In a rather neck-snapping series of pronouncements, Marxism has moved to center stage in China.
On the 200th anniversary of the birth of Karl Marx, Chinese President Xi Jinping has launched a high-profile campaign lauding the importance of the German philosopher.
Communist Party newspapers hailed Das Kapital, Marx’s critique of capitalism, as “holy scripture.” State television aired a prime-time documentary and a talk show to celebrate the “greatest thinker of modern times.”
In a country that has used capitalism in theory to create an economic juggernaut, China was thought in recent years to have become socialist in name only, with little thought given to Marx.
The Wall Street Journal argued that the pro-Marx campaign may be an attempt “to persuade Chinese to keep faith with a Communist government that he [President Xi] says has employed Marx’s ideas to make China prosperous and powerful.”
Marx “lived honestly and simply, and valued affection and comradeship,” Xi said recently in a speech at Beijing’s Great Hall of the People. He ordered party members to master Marxist theory as a “way of life” and “spiritual pursuit.”
“The posthumous cult of Marx these days serves to legitimize the present leadership and whatever it claims Marxism to be,” Daniel Leese, a China historian at Germany’s University of Freiburg, told The Journal. “And only Xi Jinping is said to be capable of synthesizing classical doctrine with present realities.”
At the party congress in October Xi declared a “new era” in Chinese socialism, a move seen as his bid to reshape the development model laid down 40 years ago by reformist leader Deng Xiaoping.
Chinese officials have long grappled with the contradictions of their state capitalism and professed Marxism. In the early 1990s, party officials and academics debated alternative political models and contemplated renaming the Communist Party to better reflect its tilt toward state-led capitalism.
The party didn’t change its name but has welcomed capitalists to join its ranks, experimented with political reforms to professionalize the civil service and allowed an expansion of civil society.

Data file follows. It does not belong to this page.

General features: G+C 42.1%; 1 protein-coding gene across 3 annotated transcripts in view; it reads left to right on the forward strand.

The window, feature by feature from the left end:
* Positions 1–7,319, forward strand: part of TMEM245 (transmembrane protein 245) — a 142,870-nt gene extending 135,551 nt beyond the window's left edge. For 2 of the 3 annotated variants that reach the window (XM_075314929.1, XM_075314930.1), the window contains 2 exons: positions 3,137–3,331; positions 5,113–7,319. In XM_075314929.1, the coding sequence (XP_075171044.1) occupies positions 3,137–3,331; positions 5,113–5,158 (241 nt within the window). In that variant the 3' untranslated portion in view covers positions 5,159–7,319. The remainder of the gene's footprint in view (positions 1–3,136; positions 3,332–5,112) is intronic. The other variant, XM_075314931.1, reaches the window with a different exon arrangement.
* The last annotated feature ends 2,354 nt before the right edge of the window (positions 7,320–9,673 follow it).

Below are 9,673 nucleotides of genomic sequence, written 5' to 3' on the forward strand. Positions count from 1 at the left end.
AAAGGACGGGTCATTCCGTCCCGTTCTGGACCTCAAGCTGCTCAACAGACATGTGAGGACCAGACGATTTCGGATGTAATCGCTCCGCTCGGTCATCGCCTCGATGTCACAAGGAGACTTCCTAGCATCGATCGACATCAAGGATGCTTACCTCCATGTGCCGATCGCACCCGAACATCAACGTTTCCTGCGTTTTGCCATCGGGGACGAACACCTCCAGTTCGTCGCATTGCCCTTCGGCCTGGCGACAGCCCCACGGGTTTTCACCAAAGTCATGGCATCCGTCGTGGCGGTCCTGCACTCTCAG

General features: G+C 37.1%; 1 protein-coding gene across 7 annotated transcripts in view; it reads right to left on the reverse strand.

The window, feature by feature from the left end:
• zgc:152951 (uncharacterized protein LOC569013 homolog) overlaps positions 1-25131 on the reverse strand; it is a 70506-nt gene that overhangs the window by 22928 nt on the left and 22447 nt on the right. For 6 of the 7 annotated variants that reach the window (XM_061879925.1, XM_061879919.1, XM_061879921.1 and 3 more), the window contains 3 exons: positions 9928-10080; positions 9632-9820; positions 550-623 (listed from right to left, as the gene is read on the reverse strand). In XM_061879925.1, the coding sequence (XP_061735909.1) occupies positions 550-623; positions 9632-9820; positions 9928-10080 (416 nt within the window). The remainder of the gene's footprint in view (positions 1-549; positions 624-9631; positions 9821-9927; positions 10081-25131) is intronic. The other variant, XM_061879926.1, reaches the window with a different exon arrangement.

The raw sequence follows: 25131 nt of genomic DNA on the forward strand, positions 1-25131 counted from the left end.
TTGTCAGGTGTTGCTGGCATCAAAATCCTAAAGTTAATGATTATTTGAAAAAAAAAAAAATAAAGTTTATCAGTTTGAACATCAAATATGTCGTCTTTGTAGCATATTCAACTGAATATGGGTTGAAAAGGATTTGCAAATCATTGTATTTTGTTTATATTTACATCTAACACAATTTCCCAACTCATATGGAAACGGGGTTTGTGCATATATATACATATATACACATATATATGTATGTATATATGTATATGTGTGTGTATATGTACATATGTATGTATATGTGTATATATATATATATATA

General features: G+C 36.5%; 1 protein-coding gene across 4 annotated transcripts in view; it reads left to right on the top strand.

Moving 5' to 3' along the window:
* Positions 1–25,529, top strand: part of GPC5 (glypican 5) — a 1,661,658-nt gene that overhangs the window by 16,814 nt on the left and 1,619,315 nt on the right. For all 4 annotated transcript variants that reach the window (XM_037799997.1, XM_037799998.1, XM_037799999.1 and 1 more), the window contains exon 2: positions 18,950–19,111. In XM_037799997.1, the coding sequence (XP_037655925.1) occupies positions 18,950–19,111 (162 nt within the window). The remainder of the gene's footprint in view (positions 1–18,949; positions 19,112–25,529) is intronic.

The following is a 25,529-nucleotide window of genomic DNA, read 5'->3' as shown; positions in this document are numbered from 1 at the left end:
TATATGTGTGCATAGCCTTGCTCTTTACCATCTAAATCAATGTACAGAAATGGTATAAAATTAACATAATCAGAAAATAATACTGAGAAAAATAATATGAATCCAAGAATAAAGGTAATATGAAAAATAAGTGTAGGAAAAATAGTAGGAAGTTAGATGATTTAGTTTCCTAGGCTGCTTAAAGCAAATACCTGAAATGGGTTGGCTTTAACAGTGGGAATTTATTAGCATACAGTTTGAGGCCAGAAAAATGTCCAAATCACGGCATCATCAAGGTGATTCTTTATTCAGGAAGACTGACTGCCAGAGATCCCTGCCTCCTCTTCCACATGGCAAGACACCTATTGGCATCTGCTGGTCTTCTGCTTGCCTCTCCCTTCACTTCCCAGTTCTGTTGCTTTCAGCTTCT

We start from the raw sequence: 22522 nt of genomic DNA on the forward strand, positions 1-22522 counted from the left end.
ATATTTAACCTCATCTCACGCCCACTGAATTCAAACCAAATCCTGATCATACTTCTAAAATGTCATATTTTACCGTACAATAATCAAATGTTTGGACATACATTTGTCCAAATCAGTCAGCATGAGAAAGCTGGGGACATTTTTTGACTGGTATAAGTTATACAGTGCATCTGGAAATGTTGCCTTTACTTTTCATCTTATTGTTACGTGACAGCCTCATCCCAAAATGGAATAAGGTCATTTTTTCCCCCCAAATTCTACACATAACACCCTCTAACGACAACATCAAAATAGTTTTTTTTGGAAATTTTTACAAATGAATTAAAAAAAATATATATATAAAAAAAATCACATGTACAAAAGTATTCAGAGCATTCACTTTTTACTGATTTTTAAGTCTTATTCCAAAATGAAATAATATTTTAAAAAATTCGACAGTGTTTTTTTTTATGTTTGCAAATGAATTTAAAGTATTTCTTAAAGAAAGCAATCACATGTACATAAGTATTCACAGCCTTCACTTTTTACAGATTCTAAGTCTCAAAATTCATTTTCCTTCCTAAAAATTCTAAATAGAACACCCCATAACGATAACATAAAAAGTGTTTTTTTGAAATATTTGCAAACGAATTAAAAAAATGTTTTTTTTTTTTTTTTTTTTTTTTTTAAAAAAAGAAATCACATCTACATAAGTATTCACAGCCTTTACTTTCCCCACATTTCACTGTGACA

But President Xi seems determined to bring the party and the country back to its Communist roots. The campaign started in late April when Xi led his party’s governing Politburo in a study session focused on The Communist Manifesto, the 1848 political pamphlet written by Marx and his collaborator Friedrich Engels.
A propaganda blitz ensued. State media played up Marx’s purported contributions to China’s present-day prosperity. While the West descended into “a new era of uncertainty and instability,” China’s experience “eloquently proved that Marxism…has opened a pathway to the truth,” the party’s flagship newspaper, People’s Daily, said in a front-page commentary.
Peking University hosted a “World Congress on Marxism,” gathering more than 120 scholars from some 30 countries to discuss “Marxism and the Human Community of Shared Destiny”—a reference to Xi’s signature diplomatic slogan.
To reach younger Chinese, propaganda officials produced videos and comics that focused on Marx’s personality and appearance.
The party’s flagship theoretical journal, Seeking Truth, produced a short video titled “10 Little-Known Facts About Marx.” The video highlighted Marx’s Jewish background and his zodiac sign, Taurus, and explained that his iconic beard was fashionable for his time.
It’s unclear whether this fascination will have a lasting impact on China, but President Xi’s interest in reviving Marx seems more than a passing fancy.